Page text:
November 6, 2011

Bill Nemitz: Take ad at its word: Beware 'outsiders’

By Bill Nemitz

You know you’re on the wrong side of an issue when you’re afraid to call it by name.

Over the last few days, Maine’s airwaves have been bombarded by a 15-second television ad urging a “no” vote on Question 1 in Tuesday’s referendum election.

Question 1, as most of us know, involves Maine’s tradition of allowing voters to register at the polls on Election Day – a “yes” vote restores so-called “same-day voter registration,” while a “no” vote upholds the Legislature’s decision last spring to prohibit the practice for the first time in almost 40 years.

A simple and straightforward choice? You’d think so.

But then there’s that ad ...

“Who should decide Maine’s elections? Mainers? Or outsiders from other states?” asks a female narrator while a weird graphic shows the five other New England states and New York creeping up on poor, unsuspecting Maine.

“Today,” she continues, “outside interests are trying to get rid of Maine’s election ethics law.”

OK, let’s pause it right there.

Maine’s “election ethics law"? Where, pray tell, did that never-before-uttered phrase come from?

Good luck getting an answer to that one.

The ad was paid for and released last week by Secure Maine’s Ballot, the group leading the Question 1 “no” campaign.

As the Lewiston Sun Journal reported last week, Jen Webber, the group’s spokeswoman, could not say what the ad meant by the phrase “Maine’s election ethics law.”

Nevertheless, Webber told the newspaper, “We believe it’s an effective ad.”

How nice. They can’t explain the origin of their ad’s pivotal phrase – but they sure know it’s working!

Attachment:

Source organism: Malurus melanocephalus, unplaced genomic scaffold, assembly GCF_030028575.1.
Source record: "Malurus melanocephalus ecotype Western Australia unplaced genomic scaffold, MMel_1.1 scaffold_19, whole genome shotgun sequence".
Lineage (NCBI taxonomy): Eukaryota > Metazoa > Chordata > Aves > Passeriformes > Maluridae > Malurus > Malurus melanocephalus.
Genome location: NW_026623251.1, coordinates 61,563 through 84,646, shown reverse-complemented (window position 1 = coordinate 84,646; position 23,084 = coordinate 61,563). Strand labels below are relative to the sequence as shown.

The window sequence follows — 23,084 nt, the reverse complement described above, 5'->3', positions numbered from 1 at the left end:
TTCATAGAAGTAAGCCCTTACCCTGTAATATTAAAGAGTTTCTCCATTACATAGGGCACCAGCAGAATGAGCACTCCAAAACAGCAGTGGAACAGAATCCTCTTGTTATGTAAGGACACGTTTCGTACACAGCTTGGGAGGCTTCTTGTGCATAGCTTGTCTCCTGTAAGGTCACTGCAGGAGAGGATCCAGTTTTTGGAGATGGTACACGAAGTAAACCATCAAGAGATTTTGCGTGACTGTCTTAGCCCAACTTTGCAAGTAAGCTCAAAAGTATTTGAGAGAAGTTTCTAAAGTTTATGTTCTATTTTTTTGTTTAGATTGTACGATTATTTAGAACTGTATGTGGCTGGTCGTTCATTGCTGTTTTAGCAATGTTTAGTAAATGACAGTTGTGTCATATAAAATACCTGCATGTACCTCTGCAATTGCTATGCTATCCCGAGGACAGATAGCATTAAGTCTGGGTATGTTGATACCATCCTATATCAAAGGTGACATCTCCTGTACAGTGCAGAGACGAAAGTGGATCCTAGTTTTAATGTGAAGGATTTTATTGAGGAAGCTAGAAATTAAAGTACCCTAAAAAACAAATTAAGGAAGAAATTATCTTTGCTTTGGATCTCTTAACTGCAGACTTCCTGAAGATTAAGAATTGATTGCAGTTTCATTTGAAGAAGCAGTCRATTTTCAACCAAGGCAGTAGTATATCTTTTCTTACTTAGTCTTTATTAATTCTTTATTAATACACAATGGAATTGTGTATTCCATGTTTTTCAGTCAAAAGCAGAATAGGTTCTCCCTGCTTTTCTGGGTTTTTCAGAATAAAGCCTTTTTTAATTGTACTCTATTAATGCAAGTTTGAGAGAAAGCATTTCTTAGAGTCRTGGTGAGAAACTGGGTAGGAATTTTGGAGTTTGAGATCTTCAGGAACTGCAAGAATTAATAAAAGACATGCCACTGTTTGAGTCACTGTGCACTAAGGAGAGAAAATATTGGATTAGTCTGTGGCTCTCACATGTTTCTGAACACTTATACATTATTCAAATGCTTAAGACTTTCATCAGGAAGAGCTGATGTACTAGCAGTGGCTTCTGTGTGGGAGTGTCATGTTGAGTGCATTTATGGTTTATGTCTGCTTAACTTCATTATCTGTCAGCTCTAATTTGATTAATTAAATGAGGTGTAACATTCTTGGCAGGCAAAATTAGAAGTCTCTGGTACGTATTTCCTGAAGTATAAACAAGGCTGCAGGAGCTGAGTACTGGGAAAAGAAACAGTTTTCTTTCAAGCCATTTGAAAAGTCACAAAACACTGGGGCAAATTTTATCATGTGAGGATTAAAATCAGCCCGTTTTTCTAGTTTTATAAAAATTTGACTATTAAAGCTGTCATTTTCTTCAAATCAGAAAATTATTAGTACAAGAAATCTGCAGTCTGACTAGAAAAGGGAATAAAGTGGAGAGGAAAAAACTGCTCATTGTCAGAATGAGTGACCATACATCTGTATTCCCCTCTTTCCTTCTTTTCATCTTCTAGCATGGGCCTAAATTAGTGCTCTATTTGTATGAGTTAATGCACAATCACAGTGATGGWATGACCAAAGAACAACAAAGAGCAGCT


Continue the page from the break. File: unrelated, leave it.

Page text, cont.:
I called Webber on Friday to get her to elaborate a bit, but she didn’t call back. Instead, I heard from Lance Dutson, CEO of the conservative Maine Heritage Policy Center.

Since he was calling on Secure Maine’s Ballot’s behalf, might Dutson enlighten us on who coined the phrase “Maine’s election ethics law"? And while he’s at it, might he explain why the words “same-day registration” are never uttered?

“I didn’t buy the ad and I didn’t produce the ad,” Dutson said. “We’re a corollary organization here.”

It turns out Dutson actually wanted to talk about other things. Like the fact that Donald Sussman, the wealthy hedge-fund manager who’s married to Maine’s Democratic U.S. Rep. Chellie Pingree, contributed $285,000 to the pro-Question 1 “Yes on 1/Protect Maine Votes.”

Sussman, according to Dutson, is that “outside interest” mentioned in the ad.

Wait a minute. Isn’t Sussman a legal Maine resident who’s entitled – this being a free country and all – to spend his money wherever and however he pleases?

“Do you know he’s a Maine citizen?” countered Dutson.

Well, judging from the fact that Sussman holds a Maine driver’s license and is a registered voter in North Haven, I’m going to go out on a limb here and say yes, the man’s one of us.

Dutson also wants us to think a coalition of 23 nonprofit Maine organizations behind Yes on 1/Protect Maine Votes – the League of Women Voters, the Maine chapter of AARP, to name a couple – are “usurping the elected will of the Maine people.” By which he means the Republican-controlled Legislature and Gov. Paul LePage.

This from the same organization that just last year supported the use of the people’s veto to deep-six a tax-reform package passed by a Democratic-controlled Legislature and then-Gov. John Baldacci – also known as the “elected will of the Maine people.”

But we digress. Back to that 15-second ad, which, in its disclosure line, doesn’t even get Secure Maine’s Ballot’s name right. (It clumsily identifies the source as a nonexistent “No on 1, Protect Maine’s Ballot.”)

(Continued on page 2)

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